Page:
We are now about a week away from the big feast known as Thanksgiving. Are you hosting? Do you feel overwhelmed – even if you are not hosting? I can help!
My first post in this four-part series was all about making it work with your dietary restrictions. This part 2 is all about breathing and basking in the holiday season. About slowing down, asking for the help you need, bringing together the people you love, and enjoying these times of food and gathering together.
Of course, after the big feast we rush into Black Friday, Small Business Saturday (I am a small business owner and would appreciate your business) and then less than 4 weeks until Christmas, and Hanukah begins at sundown on Christmas Eve this year, too. Regardless of what holiday you celebrate you may be feeling the pressure building. This is the best time to take a step back, and truly slow down and try to look at the holidays from a different angle. Breathe, breathe, breathe, and take care of yourself.
If you are the host of one or both of these meals, perhaps you could make a list of what things others can bring (you know they’ll be asking), or simply ask everyone to bring whatever side dish means “Thanksgiving” to them. Ask them what they are bringing (keep a list, just in case everyone decides to bring green bean casserole.) You can assign simple things like rolls (even if you don’t eat rolls), appetizers, vegetables, or whatever someone wants to bring. Some of the best Thanksgiving meals I have had are when people from different backgrounds, ethnic groups, etc. get together for a meal it is exciting, fun, and different. It is truly wonderful to try other people’s favorites, and enjoy and celebrate the abundance of this holiday.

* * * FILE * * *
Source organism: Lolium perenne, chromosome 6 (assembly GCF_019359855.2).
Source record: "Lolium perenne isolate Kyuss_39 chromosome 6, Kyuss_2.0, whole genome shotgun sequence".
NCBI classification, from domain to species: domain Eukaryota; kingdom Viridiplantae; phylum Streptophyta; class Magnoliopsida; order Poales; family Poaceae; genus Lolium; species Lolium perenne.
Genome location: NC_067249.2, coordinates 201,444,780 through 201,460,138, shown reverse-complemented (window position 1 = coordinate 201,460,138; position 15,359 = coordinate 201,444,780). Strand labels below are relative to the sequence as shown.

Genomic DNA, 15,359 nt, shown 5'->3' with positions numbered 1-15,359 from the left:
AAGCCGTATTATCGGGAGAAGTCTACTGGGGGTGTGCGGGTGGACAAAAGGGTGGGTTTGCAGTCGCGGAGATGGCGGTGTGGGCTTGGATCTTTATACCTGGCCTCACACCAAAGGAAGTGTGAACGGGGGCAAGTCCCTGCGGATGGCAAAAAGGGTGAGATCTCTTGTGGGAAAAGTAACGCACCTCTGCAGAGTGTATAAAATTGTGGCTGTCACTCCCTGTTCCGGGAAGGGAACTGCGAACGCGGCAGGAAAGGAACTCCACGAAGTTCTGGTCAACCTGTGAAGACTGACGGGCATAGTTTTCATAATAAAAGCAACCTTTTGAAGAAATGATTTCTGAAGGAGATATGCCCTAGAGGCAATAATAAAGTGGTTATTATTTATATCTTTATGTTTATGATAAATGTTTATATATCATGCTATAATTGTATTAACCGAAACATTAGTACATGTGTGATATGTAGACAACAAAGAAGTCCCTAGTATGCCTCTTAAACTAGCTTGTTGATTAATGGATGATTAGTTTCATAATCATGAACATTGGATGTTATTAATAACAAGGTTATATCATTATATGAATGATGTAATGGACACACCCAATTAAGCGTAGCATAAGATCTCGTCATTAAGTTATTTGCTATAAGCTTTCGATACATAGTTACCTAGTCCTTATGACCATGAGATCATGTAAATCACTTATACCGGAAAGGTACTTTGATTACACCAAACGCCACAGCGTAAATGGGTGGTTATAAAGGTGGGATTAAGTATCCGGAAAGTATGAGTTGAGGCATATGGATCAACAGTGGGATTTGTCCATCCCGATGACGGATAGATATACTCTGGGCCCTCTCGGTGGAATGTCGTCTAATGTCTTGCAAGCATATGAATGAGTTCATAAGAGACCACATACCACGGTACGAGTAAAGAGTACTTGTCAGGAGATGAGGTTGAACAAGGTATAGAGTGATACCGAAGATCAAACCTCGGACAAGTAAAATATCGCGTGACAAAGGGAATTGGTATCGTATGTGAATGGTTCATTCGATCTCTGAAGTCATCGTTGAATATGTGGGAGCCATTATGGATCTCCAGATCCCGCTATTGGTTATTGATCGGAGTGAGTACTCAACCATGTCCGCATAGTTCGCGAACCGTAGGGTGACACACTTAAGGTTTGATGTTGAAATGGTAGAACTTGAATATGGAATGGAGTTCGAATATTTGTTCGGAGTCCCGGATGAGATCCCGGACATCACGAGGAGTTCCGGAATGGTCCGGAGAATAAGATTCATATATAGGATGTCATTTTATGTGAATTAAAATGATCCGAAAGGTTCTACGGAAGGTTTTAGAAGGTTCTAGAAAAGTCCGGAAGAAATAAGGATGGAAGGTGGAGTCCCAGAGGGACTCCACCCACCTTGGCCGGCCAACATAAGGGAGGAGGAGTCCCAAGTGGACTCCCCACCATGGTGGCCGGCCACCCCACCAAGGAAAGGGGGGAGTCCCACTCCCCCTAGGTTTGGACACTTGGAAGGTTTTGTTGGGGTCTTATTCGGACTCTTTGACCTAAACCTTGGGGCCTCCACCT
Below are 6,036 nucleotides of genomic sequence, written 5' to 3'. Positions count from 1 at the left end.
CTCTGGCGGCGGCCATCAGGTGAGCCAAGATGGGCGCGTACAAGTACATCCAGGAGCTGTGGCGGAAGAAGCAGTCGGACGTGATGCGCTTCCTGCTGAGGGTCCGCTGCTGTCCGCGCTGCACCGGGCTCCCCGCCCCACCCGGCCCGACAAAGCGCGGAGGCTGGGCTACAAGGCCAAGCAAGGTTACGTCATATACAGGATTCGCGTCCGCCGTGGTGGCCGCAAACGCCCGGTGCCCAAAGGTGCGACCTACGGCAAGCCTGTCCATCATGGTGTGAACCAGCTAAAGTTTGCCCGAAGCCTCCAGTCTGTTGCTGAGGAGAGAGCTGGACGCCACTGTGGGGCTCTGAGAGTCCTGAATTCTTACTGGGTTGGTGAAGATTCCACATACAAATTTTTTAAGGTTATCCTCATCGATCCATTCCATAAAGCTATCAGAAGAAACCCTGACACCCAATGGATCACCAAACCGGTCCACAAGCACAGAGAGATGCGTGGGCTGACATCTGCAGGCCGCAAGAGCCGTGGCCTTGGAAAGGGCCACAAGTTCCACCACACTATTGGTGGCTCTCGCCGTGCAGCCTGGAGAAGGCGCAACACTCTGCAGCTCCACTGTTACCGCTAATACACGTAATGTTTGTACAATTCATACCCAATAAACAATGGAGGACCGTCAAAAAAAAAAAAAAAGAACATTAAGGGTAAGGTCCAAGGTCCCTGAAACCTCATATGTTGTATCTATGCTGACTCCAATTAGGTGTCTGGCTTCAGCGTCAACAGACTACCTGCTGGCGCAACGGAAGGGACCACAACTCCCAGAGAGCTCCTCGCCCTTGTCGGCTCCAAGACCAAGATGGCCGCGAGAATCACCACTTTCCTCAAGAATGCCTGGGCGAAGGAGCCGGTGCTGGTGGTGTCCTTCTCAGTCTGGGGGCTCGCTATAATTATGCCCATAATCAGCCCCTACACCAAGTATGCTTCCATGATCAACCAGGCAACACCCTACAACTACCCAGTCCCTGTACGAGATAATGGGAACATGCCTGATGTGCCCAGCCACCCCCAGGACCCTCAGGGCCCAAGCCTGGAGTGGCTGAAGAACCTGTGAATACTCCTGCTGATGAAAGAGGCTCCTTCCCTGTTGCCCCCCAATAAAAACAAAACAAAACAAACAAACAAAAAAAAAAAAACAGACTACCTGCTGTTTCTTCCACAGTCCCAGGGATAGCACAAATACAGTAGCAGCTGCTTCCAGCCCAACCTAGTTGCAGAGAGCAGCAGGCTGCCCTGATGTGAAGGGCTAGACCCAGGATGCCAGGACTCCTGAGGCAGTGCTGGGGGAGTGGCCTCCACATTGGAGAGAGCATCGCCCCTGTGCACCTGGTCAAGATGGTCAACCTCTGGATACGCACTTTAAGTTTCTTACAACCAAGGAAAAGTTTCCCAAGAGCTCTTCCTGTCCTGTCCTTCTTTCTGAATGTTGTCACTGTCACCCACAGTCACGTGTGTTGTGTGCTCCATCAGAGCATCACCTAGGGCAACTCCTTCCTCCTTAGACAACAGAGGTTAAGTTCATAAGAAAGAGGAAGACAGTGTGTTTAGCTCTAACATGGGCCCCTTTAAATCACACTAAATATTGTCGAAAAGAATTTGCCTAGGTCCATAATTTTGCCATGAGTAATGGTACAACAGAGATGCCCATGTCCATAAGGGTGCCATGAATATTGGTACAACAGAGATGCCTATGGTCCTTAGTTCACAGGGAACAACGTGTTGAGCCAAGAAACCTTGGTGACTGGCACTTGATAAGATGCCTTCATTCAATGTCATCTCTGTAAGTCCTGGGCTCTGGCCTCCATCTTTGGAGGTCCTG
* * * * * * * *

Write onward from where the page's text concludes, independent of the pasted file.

Most importantly, I believe it is important to remember that Thanksgiving is a holiday about gratitude, family and friends, the gathering of your loved ones to eat, nourish themselves, fill their souls, and spirits. Allow it all to happen just the way it does, breathe, and enjoy a grateful, joyous day.
Because of the diversity in my family, we respect everyone’s religious beliefs, but don’t necessarily participate in the same prayers, or blessings; we simply go around the table and each person tells everyone what they are thankful for – for Thanksgiving. I am always touched and humbled by the responses when you ask the simple question of “What are you thankful for?” Embrace each person’s viewpoint and allow everyone to contribute – then get busy eating.
When you bring people together amazing things happen. When you bring people together with food even more amazing happens. Sit down, give thanks, and enjoy!! Embrace everything this holiday means to you and enjoy, relax into it. Eat, share, enjoy!!
I’d love to hear what Thanksgiving means to you. Comment below. What are you thankful for?